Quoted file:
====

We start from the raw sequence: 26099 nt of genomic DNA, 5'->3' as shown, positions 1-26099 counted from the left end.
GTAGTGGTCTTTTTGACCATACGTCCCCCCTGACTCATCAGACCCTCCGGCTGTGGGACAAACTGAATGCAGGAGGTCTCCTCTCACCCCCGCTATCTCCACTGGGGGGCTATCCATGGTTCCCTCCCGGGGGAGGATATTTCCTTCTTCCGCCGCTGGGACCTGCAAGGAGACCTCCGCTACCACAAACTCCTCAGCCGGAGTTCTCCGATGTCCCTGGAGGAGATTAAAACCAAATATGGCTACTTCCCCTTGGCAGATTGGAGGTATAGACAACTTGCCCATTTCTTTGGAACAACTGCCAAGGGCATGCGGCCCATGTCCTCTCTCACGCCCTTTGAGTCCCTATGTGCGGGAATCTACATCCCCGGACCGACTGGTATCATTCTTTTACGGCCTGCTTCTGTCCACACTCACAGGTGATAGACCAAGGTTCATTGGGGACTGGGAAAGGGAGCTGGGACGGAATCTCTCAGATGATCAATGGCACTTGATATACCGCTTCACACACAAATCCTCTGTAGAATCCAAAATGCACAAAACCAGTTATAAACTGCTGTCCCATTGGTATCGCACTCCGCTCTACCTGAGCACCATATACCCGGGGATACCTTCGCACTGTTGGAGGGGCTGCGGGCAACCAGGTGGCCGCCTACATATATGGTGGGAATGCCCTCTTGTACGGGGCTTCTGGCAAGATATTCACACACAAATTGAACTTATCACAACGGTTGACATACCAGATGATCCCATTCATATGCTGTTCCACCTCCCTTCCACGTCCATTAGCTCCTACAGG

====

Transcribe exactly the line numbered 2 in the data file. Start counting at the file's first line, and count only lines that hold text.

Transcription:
GTAGTGGTCTTTTTGACCATACGTCCCCCCTGACTCATCAGACCCTCCGGCTGTGGGACAAACTGAATGCAGGAGGTCTCCTCTCACCCCCGCTATCTCCACTGGGGGGCTATCCATGGTTCCCTCCCGGGGGAGGATATTTCCTTCTTCCGCCGCTGGGACCTGCAAGGAGACCTCCGCTACCACAAACTCCTCAGCCGGAGTTCTCCGATGTCCCTGGAGGAGATTAAAACCAAATATGGCTACTTCCCCTTGGCAGATTGGAGGTATAGACAACTTGCCCATTTCTTTGGAACAACTGCCAAGGGCATGCGGCCCATGTCCTCTCTCACGCCCTTTGAGTCCCTATGTGCGGGAATCTACATCCCCGGACCGACTGGTATCATTCTTTTACGGCCTGCTTCTGTCCACACTCACAGGTGATAGACCAAGGTTCATTGGGGACTGGGAAAGGGAGCTGGGACGGAATCTCTCAGATGATCAATGGCACTTGATATACCGCTTCACACACAAATCCTCTGTAGAATCCAAAATGCACAAAACCAGTTATAAACTGCTGTCCCATTGGTATCGCACTCCGCTCTACCTGAGCACCATATACCCGGGGATACCTTCGCACTGTTGGAGGGGCTGCGGGCAACCAGGTGGCCGCCTACATATATGGTGGGAATGCCCTCTTGTACGGGGCTTCTGGCAAGATATTCACACACAAATTGAACTTATCACAACGGTTGACATACCAGATGATCCCATTCATATGCTGTTCCACCTCCCTTCCACGTCCATTAGCTCCTACAGG